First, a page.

Gauging Media Influence on Adolescent Suicide Rates

Article excerpt

PEDIATRIC SCHOOL PSYCHOLOGY

The Morbidity and Mortality Weekly Report published by the Centers for Disease Control (CDC, 2007) reported that in 2004, suicide was the third leading cause of death among 10- to 24-year olds and accounted for 4,599 deaths. From 2003 to 2004, suicide rates of females age 10-14 years and 15-19 years and males age 15-19 years increased significantly. The CDC advisedfederal and state agencies along with various health authorities to aim suicide prevention initiatives specifically at these groups. The U.S. Department of Health and Human Services (2002) reported that within a 12-month period, approximately 19% of teens seriously consider attempting suicide, 15% formulate a suicide plan, 9% actually attempt suicide, and 2.6% of adolescents' suicide attempts are so serious that they require emergency medical treatment. Based on these rates, about 2 million suicide attempts by adolescents occur per year.

The aim of this article is to investigate how several forms of media (newspapers, television, and the Internet) can influence the suicidality of teenagers who are predisposed to this type of ideation. Currently, there is no research asserting that suicide is caused by any type of newspaper report, television program (either real or fictional), or movie. Our objective was to identify specific characteristics of media accounts that tend to precede increases in the suicide rates of a particular community or region. In other words, can a media report or depiction of suicide actually induce a copycat effect or suicide contagion on predisposed adolescents?

This question is important because children and adolescents appear to be particularly vulnerable to outside influences, media included (Hawton 8c Williams, 2001). Compared to other age groups, the relative risk of suicide was 2 to 4 times higher among 15- to 19-year-olds following exposure to someone else's suicide (Gould, Wallenstein, Kleinman, O'Carroll, 8c Mercy, 1990) . Adolescents report much higher rates of suicidal ideation than older individuals (Jamieson, Jamieson, & Romer, 2003). Furthermore, research in Germany identified significant imitation effects after the fictional televised railway suicide of a 19-year-old male. After the airing of this program, suicides by that same methodfor teenage males closest in age to the model increased by 147%. No effect, however, was observable for males over the age of 40 (Schmidtke & Hafner, 1988).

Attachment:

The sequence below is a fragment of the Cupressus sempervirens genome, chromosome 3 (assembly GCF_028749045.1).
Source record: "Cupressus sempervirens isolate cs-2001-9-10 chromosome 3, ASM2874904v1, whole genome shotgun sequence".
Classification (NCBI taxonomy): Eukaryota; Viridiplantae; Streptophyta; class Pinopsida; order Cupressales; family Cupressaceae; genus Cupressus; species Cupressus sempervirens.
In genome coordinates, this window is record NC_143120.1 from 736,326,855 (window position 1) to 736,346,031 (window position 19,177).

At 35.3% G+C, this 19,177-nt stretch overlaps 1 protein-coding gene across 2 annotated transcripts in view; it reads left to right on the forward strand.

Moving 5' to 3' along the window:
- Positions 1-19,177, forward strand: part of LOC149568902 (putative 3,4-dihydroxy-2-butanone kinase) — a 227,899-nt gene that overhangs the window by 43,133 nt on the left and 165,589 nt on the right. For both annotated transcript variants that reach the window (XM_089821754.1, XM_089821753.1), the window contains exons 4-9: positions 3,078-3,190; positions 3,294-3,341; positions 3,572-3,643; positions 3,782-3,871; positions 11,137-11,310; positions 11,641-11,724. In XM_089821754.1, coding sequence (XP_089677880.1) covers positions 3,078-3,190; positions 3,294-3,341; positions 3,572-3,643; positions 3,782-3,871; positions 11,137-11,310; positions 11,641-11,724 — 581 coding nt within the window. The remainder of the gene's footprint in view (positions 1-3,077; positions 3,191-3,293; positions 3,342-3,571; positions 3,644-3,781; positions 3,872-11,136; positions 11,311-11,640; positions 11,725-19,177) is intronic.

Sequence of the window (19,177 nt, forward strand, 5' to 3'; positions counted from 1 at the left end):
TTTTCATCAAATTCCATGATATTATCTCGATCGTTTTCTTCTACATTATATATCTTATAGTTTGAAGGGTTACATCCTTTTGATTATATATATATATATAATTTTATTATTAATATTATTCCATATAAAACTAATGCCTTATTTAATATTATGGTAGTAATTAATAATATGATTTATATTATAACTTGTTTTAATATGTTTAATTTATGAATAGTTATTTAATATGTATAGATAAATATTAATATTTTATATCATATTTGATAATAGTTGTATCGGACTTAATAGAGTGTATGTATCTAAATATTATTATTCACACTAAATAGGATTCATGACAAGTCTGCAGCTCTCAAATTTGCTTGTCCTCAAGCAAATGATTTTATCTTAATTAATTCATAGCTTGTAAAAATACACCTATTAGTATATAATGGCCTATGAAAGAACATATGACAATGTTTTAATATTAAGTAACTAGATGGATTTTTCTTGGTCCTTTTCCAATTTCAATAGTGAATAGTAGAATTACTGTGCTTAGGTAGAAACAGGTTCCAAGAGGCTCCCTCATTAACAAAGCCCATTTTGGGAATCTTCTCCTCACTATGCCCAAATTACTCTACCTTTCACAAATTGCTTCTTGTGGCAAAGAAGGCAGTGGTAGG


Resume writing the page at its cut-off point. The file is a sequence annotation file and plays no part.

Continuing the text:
A recent Communiqué article examining an adolescent suicide cluster (Zenere, 2008) concluded that "a strong imitative contagion" was likely present between the suicides of five individuals ranging in age from 13 to 18. This case study also explored various factors (geographical proximity, psychosocial proximity, and population at risk) that increased the likelihood of suicide contagion.

Given these findings, depressed teenagers maybe more susceptible to media messages that speak directly to their psychological distress, glamorize suicide, or seek to martyr the victims of suicide.

FACTORS INFLUENCING SUICIDAL BEHAVIOR

One single factor rarely accounts for an individual's suicidal behavior (Hawton 8c Williams, 2001) . Some teenagers manifest psychological or physiological characteristics that, when presented along with environmental stressors, may predispose them to suicidal ideation and attempts (APA Online, 2008). Spirito and Esposito-Smythers (2006) describe suicidal behavior as emerging "from reciprocal relations among learned maladaptive cognition, behavior, and affective responses to stressors in adolescents with predisposing vulnerabilities" (p. 218). Such stressors typically involve interpersonal conflict or other negative life events combined with increasing severity of psychiatric symptoms. Severe depression is the most prev^ent characteristic of suicidal adolescents. Indeed' sisnificant psychiatric niness has been present in more than 9°/o of sui" cide victims of all ages at the time of their deaths. …

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